Hungary has completely given up on overtures to the United States
The article below is a rundown of an interview Hungary parliament speaker recently gave to Magyar Hirlap (Hungarian Gazette) and we republished a few days ago.
The text is from the the Hungarian-American Eva Balogh who, as said, is pro-Washington and doesn't give Hungary government the time of day.
Nonetheless it is very useful to read to understand just how big the rift between US and official Budapest has grown.
This is an excerpt from an article that originally appeared at Hungarian Spectrum
László Kövér, president of the Hungarian parliament and the third most important dignitary of the country after the president and the prime minister, decided to share his grievances and accusations.
His message was intended for the Fidesz faithful, but soon it will reach Hungary’s allies from Washington to Brussels. I don’t think they will be pleased.
I guess the Fidesz leadership wants to make sure that everybody understands the Hungarian position, and therefore they must repeat their shrill message at least three times: first János Lázár, then Viktor Orbán, and now László Kövér. Although the underlying message remains the same, each repetition reflects the personality of the speaker.
Kövér is perhaps our best source on the thinking of Viktor Orbán and the members of his closest circle. And what we find there is frightening–a completely distorted view of the world and Hungary’s place in it.
The basic outline is old hat by now: the United States wants to rule the European Union and is currently trying to teach Putin’s Russia a thing or two.
Hungary is only a pawn in this game, but the United States is still trying to influence political developments in the country.
Therefore, the most urgent task of the Orbán government is to retain the sovereignty of the Hungarian state. Also they “must assure the nation’s survival.” Their paranoia, they would argue, is grounded in reality.
The charge of American interference is based on a speech by Sarah Sewell, U.S. undersecretary for civilian security, democracy, and human rights, in which she stated that “addressing corruption is tough, but we are using a range of tools – and often working with other states and international institutions – to encourage and assist anti-corruption activity.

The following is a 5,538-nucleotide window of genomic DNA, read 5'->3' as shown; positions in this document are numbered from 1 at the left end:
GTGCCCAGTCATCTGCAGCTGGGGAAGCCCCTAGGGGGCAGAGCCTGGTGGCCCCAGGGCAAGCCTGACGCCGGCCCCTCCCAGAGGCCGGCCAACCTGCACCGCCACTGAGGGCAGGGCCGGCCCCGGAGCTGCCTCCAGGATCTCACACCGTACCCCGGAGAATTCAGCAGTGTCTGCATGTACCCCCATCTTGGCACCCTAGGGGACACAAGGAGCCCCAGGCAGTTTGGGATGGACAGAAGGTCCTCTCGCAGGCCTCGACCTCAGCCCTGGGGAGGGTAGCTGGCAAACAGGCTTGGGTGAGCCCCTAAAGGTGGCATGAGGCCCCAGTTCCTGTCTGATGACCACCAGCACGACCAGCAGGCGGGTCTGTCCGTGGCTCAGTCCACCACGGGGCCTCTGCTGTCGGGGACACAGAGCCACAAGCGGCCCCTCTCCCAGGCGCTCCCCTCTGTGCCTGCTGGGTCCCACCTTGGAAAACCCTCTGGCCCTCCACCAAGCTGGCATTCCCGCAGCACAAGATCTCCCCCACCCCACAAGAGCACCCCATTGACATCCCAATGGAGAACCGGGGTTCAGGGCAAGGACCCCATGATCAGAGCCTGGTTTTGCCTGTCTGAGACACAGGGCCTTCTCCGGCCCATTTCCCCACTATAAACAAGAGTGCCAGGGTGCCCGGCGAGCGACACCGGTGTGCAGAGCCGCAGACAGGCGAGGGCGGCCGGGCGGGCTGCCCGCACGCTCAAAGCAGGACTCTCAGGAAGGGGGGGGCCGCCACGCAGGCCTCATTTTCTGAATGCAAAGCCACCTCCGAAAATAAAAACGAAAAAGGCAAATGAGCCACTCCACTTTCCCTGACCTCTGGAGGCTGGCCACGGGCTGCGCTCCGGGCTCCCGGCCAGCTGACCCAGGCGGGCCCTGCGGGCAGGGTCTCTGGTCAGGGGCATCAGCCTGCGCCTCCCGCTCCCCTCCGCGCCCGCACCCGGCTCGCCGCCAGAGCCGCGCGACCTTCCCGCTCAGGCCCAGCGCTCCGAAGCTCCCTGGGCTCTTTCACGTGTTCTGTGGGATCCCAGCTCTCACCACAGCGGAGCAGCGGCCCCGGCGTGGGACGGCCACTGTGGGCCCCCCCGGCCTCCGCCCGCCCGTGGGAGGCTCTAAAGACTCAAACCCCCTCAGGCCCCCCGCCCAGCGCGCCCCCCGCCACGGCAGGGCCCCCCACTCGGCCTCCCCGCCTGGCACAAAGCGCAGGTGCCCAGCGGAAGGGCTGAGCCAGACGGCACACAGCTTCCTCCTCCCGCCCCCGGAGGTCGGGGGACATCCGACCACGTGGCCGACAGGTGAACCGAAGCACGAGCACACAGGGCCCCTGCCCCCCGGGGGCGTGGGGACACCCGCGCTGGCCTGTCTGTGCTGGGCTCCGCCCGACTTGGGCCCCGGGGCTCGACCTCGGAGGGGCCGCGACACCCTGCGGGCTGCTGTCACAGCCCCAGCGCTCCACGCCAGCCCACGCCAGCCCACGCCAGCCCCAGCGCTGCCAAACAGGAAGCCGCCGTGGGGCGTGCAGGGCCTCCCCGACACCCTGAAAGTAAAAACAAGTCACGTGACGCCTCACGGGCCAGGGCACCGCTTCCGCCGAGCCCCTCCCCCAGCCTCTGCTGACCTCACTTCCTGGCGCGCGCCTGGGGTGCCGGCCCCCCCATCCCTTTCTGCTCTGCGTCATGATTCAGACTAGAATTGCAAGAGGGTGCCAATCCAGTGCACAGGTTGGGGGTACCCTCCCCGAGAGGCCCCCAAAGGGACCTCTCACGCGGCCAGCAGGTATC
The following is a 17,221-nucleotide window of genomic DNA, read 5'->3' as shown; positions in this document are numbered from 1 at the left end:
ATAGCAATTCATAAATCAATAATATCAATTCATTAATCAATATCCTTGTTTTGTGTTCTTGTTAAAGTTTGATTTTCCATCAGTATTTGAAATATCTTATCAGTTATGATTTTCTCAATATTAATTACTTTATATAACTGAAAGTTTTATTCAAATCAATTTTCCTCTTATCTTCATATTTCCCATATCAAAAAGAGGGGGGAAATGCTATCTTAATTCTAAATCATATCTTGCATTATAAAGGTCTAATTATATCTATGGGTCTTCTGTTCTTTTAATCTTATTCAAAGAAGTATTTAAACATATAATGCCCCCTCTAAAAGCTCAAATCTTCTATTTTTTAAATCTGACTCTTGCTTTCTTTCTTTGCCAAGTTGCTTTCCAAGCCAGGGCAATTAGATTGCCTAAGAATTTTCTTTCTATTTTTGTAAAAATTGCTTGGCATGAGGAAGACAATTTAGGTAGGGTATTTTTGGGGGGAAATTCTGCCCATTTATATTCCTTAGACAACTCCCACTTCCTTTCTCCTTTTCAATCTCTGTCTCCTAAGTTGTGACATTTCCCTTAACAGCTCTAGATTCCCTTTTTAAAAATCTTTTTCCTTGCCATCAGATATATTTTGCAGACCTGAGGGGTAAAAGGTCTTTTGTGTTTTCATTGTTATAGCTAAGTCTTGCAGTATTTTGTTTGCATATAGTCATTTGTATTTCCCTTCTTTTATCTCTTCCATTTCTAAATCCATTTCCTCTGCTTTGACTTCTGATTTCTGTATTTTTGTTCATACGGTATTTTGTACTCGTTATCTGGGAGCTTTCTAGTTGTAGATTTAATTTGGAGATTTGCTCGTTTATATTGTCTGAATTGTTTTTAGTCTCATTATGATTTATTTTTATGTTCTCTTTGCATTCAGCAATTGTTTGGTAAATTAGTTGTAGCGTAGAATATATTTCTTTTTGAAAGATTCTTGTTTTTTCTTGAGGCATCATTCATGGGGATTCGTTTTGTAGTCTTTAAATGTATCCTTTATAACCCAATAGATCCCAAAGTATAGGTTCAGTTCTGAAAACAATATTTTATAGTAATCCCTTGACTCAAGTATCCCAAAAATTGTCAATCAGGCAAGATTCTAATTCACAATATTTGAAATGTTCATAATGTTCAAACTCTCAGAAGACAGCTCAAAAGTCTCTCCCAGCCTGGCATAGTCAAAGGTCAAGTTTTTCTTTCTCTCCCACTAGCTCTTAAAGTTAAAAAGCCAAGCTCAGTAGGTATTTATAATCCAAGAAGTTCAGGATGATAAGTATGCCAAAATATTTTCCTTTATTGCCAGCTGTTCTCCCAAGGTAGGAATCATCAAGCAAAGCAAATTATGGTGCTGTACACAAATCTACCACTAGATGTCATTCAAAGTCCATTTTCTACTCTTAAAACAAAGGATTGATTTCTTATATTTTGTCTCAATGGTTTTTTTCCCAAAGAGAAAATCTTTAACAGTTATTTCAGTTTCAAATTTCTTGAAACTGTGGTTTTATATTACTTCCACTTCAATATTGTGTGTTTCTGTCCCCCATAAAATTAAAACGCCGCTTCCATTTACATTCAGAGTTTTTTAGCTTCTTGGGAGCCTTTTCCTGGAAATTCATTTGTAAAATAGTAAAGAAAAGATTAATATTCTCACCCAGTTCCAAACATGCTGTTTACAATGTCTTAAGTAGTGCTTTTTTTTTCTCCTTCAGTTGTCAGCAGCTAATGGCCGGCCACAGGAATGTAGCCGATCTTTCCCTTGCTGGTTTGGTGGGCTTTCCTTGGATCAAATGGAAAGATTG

At the State Department, our Bureau of International Narcotics and Law Enforcement works on corruption along with our bureaus that handle economics, energy, and human rights, and together State collaborates with USAID, Treasury, the Department of Justice, Interior, and Commerce – each of which brings specialized tools to the table.”
For the Fidesz leaders this means direct interference in the internal affairs of East European countries. Kövér even suspects that the Americans had a hand in the recent election of Klaus Johannis as Romania’s president.
As far as U.S.-Hungarian relations are concerned, Hungary shouldn’t even try “to make the Americans love [them].”
They must find other allies in the countries of Central Europe. The Slovaks and the Romanians shouldn’t put “the Hungarian question,” which for Kövér means “their phobia,” at the top of their agenda. They should think about their common fate.
“Our goal should be emancipation within the framework of the European Union.”
Kövér admits in this interview that “we, Hungarians, have never been any good when it came to diplomacy,” but now the Hungarian leadership thinks that their foreign policy strategy will be successful.
They should make no overtures to the United States, in fact, they should turn sharply against Washington and instead rely on Germany.
After all, Kövér is convinced that U.S.-German relations are very bad as a result of American spying on German politicians, including Angela Merkel.
If Hungary keeps courting the Germans, perhaps Berlin will take Hungary’s side on the Russian question.
Some friends think that Viktor Orbán may just be successful in pitting Germany against the United States. I, on the other hand, doubt such an outcome despite the fact that at the moment the European Union is very restrained in its criticism of Hungary.